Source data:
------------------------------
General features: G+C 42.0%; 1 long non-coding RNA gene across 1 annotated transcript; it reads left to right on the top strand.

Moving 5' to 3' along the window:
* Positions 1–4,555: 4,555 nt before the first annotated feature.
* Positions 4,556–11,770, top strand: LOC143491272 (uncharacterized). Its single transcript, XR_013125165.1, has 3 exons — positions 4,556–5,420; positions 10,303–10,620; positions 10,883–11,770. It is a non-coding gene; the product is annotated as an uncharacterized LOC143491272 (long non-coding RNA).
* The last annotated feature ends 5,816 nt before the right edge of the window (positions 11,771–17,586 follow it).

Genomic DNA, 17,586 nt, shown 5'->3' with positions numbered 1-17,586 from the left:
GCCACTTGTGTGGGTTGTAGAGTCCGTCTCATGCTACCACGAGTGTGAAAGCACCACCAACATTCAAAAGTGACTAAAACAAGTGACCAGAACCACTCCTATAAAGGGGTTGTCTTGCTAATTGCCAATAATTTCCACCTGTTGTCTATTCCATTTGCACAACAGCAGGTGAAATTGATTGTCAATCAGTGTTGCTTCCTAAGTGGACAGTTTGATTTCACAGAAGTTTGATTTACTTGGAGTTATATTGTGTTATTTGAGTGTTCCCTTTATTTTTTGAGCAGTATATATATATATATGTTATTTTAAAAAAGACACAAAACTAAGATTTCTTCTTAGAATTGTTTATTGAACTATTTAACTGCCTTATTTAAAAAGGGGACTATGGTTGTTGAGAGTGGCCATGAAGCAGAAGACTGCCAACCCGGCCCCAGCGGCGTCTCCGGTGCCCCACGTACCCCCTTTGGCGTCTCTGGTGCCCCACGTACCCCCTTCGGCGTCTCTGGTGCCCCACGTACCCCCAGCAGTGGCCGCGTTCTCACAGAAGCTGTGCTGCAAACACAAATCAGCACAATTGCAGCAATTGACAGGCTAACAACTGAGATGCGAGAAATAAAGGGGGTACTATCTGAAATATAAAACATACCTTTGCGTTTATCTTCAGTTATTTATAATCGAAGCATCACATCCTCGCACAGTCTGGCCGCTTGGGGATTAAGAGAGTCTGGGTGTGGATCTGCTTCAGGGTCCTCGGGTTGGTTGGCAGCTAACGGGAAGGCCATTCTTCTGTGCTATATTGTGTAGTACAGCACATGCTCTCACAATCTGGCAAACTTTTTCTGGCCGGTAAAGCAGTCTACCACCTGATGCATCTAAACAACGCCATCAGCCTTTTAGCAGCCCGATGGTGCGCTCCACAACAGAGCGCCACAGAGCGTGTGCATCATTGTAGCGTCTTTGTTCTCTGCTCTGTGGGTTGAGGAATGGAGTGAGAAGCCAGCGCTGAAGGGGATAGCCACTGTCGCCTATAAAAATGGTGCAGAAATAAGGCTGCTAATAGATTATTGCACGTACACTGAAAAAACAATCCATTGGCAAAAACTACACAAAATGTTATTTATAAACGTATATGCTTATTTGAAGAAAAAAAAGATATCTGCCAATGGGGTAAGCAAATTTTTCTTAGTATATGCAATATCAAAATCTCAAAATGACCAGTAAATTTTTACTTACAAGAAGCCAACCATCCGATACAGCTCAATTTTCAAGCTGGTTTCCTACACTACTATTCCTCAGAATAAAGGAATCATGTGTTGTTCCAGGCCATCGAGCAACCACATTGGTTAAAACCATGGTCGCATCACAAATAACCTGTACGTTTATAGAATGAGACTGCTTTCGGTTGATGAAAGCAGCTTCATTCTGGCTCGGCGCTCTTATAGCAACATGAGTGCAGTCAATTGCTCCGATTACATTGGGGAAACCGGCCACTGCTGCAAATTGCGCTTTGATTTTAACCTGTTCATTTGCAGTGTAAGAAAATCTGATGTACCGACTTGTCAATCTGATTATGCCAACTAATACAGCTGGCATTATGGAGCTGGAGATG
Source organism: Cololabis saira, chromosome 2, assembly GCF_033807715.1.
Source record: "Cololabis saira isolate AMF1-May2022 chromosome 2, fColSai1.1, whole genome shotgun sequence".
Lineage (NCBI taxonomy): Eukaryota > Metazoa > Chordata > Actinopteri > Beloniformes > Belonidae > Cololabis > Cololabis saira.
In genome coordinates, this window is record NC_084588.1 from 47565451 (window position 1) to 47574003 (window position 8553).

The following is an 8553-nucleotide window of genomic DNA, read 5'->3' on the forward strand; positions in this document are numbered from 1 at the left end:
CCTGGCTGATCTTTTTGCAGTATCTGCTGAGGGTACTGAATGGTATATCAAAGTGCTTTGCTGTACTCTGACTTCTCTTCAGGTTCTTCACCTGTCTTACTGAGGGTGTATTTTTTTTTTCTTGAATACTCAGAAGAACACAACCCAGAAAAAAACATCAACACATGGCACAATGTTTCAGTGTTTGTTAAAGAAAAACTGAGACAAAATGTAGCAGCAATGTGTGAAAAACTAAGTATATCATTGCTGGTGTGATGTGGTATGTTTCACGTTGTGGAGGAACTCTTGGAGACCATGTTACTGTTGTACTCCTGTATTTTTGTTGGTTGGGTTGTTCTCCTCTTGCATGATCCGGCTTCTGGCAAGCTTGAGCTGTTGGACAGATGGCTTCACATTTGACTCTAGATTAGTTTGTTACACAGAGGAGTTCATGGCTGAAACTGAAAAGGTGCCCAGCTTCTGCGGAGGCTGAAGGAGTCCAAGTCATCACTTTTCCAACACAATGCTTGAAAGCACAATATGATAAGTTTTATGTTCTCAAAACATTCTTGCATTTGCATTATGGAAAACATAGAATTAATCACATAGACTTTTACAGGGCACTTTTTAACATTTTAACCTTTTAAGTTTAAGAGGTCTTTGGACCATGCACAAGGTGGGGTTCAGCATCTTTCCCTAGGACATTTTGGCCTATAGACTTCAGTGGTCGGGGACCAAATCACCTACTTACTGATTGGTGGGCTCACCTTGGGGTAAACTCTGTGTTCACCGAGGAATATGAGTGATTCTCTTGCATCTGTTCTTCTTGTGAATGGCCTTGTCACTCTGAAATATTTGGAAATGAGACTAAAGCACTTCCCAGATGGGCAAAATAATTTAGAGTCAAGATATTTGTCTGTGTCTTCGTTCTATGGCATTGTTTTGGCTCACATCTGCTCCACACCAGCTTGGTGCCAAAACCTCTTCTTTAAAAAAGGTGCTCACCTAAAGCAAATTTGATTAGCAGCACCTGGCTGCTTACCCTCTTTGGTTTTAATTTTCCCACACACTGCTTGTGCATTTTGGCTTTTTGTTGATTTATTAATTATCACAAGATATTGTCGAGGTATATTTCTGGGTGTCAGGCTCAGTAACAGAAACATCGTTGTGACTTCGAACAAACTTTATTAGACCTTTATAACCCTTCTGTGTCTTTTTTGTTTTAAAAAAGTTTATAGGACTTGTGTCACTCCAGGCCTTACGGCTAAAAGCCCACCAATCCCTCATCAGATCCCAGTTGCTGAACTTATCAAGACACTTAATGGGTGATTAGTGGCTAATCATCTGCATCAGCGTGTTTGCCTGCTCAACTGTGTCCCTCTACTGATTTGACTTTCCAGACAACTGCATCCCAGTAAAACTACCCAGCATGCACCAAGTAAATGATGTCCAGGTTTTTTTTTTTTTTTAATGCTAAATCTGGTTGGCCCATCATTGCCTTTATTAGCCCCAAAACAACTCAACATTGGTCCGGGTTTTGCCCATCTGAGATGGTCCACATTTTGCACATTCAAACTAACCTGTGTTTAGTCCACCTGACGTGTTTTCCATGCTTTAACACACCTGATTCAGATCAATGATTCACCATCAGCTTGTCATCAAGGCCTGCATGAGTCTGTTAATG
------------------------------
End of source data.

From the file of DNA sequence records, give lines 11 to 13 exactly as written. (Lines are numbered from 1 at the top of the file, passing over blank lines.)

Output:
In genome coordinates, this window is record NC_084588.1 from 47565451 (window position 1) to 47574003 (window position 8553).

The following is an 8553-nucleotide window of genomic DNA, read 5'->3' on the forward strand; positions in this document are numbered from 1 at the left end:
CCTGGCTGATCTTTTTGCAGTATCTGCTGAGGGTACTGAATGGTATATCAAAGTGCTTTGCTGTACTCTGACTTCTCTTCAGGTTCTTCACCTGTCTTACTGAGGGTGTATTTTTTTTTTCTTGAATACTCAGAAGAACACAACCCAGAAAAAAACATCAACACATGGCACAATGTTTCAGTGTTTGTTAAAGAAAAACTGAGACAAAATGTAGCAGCAATGTGTGAAAAACTAAGTATATCATTGCTGGTGTGATGTGGTATGTTTCACGTTGTGGAGGAACTCTTGGAGACCATGTTACTGTTGTACTCCTGTATTTTTGTTGGTTGGGTTGTTCTCCTCTTGCATGATCCGGCTTCTGGCAAGCTTGAGCTGTTGGACAGATGGCTTCACATTTGACTCTAGATTAGTTTGTTACACAGAGGAGTTCATGGCTGAAACTGAAAAGGTGCCCAGCTTCTGCGGAGGCTGAAGGAGTCCAAGTCATCACTTTTCCAACACAATGCTTGAAAGCACAATATGATAAGTTTTATGTTCTCAAAACATTCTTGCATTTGCATTATGGAAAACATAGAATTAATCACATAGACTTTTACAGGGCACTTTTTAACATTTTAACCTTTTAAGTTTAAGAGGTCTTTGGACCATGCACAAGGTGGGGTTCAGCATCTTTCCCTAGGACATTTTGGCCTATAGACTTCAGTGGTCGGGGACCAAATCACCTACTTACTGATTGGTGGGCTCACCTTGGGGTAAACTCTGTGTTCACCGAGGAATATGAGTGATTCTCTTGCATCTGTTCTTCTTGTGAATGGCCTTGTCACTCTGAAATATTTGGAAATGAGACTAAAGCACTTCCCAGATGGGCAAAATAATTTAGAGTCAAGATATTTGTCTGTGTCTTCGTTCTATGGCATTGTTTTGGCTCACATCTGCTCCACACCAGCTTGGTGCCAAAACCTCTTCTTTAAAAAAGGTGCTCACCTAAAGCAAATTTGATTAGCAGCACCTGGCTGCTTACCCTCTTTGGTTTTAATTTTCCCACACACTGCTTGTGCATTTTGGCTTTTTGTTGATTTATTAATTATCACAAGATATTGTCGAGGTATATTTCTGGGTGTCAGGCTCAGTAACAGAAACATCGTTGTGACTTCGAACAAACTTTATTAGACCTTTATAACCCTTCTGTGTCTTTTTTGTTTTAAAAAAGTTTATAGGACTTGTGTCACTCCAGGCCTTACGGCTAAAAGCCCACCAATCCCTCATCAGATCCCAGTTGCTGAACTTATCAAGACACTTAATGGGTGATTAGTGGCTAATCATCTGCATCAGCGTGTTTGCCTGCTCAACTGTGTCCCTCTACTGATTTGACTTTCCAGACAACTGCATCCCAGTAAAACTACCCAGCATGCACCAAGTAAATGATGTCCAGGTTTTTTTTTTTTTTTAATGCTAAATCTGGTTGGCCCATCATTGCCTTTATTAGCCCCAAAACAACTCAACATTGGTCCGGGTTTTGCCCATCTGAGATGGTCCACATTTTGCACATTCAAACTAACCTGTGTTTAGTCCACCTGACGTGTTTTCCATGCTTTAACACACCTGATTCAGATCAATGATTCACCATCAGCTTGTCATCAAGGCCTGCATGAGTCTGTTAATG